The farm sector’s loud defense of NAFTA has also caused some internal tension in the Cabinet. Last year, when Trump was reportedly drafting an order to pull out of NAFTA, Perdue went to the White House armed with a map showing how such a decision would inflict the most harm on the rural communities that voted Republican.
Last fall, Commerce Secretary Wilbur Ross repeatedly and publicly dismissed the industry’s insistence that withdrawing from the pact would be catastrophic.
Ross, a wealthy investor, called that “an empty threat” and also said the ag industry’s “screaming and yelling” was making NAFTA negotiations more difficult.
Asked about Ross’ comments in November, Perdue lightened the mood: “He told me to tell y’all he’s sorry,” he said.
While trade is the most visible source of tension for Perdue, he’s also straddling the fence on farm and nutrition programs.
The secretary endorses a strong farm bill, which Congress is due to renew by Sept. 30, while also defending White House budget priorities. Last year, the budget proposed large cuts to food stamps, crop insurance and rural development programs that are authorized by the farm bill — proposals rejected out of hand by agriculture lawmakers. The administration is expected to send its fiscal 2019 budget to Congress in a few weeks.
Perdue told reporters on his tour through Pennsylvania that America must get its “fiscal house” in order — including the farm bill — because he doesn’t want to dump $20 trillion in debt on the next generation, which he reminds people includes his 14 grandchildren. (He is also very engaged with young leaders in agriculture, with members of Future Farmers of America present at most of his events.)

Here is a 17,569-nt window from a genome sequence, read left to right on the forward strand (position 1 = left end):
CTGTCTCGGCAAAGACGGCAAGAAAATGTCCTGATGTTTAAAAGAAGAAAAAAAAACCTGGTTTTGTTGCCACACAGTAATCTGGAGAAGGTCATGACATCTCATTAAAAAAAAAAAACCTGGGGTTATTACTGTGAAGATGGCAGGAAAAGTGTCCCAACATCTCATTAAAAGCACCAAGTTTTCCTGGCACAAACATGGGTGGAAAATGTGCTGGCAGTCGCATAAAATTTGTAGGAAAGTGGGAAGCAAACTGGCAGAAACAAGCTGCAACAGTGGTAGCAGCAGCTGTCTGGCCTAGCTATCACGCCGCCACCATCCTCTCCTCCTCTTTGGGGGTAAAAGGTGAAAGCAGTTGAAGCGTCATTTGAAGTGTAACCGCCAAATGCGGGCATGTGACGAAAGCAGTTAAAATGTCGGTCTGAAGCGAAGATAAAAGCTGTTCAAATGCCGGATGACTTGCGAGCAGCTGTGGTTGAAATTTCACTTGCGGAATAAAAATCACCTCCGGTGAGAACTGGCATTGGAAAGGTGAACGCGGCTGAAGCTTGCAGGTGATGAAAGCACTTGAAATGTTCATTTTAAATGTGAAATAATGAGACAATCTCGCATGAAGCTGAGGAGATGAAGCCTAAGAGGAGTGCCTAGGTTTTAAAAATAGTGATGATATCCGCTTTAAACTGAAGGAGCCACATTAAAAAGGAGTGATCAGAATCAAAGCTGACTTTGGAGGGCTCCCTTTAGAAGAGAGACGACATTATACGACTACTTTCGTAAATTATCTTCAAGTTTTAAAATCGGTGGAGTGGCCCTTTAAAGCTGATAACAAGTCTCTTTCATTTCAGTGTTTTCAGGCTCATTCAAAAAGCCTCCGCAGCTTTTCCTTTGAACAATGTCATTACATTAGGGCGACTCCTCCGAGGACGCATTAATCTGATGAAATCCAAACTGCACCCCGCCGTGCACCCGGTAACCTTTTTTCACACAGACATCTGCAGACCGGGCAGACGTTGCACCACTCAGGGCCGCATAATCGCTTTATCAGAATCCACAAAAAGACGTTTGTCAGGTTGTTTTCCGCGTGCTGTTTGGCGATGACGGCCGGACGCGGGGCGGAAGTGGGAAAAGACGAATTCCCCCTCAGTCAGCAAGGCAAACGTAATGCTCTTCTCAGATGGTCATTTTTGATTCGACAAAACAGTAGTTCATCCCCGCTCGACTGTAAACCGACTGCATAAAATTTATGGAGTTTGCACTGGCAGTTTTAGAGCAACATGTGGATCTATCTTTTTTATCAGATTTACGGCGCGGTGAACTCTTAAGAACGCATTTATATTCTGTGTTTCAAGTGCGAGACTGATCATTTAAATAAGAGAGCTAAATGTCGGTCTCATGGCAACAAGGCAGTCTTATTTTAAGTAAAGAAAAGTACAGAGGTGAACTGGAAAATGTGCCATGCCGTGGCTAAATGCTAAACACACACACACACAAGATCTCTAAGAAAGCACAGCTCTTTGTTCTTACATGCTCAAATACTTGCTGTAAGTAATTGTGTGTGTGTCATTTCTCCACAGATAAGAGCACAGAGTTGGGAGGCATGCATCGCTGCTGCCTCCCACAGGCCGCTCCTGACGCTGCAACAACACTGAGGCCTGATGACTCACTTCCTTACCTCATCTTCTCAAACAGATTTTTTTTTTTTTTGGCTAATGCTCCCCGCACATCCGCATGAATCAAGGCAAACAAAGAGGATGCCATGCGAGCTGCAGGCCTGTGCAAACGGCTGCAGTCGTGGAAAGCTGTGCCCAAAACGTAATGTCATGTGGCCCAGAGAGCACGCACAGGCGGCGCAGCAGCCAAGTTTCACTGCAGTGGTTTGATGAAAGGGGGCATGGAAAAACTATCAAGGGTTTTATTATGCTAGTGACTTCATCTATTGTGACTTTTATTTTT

This balancing act leaves many wondering where Perdue really stands, particularly on crop insurance, a popular risk management system where taxpayers cover a majority of producers’ premium costs. The secretary often says that farmers prefer to plant for the market, rather than for a government program, but he argues crop insurance can’t be so “rich” it becomes a lifestyle.
“We don't buy home or car insurance hoping our cars crash, or our houses burn,” Perdue said, offering a critique that disconcerts some crop insurance boosters. “It's a different mindset that farmers have to be reminded of on a regular basis. Insurance is a cost to protect against devastation, not an investment where they pay $1 and are supposed to get a $1.10 back.”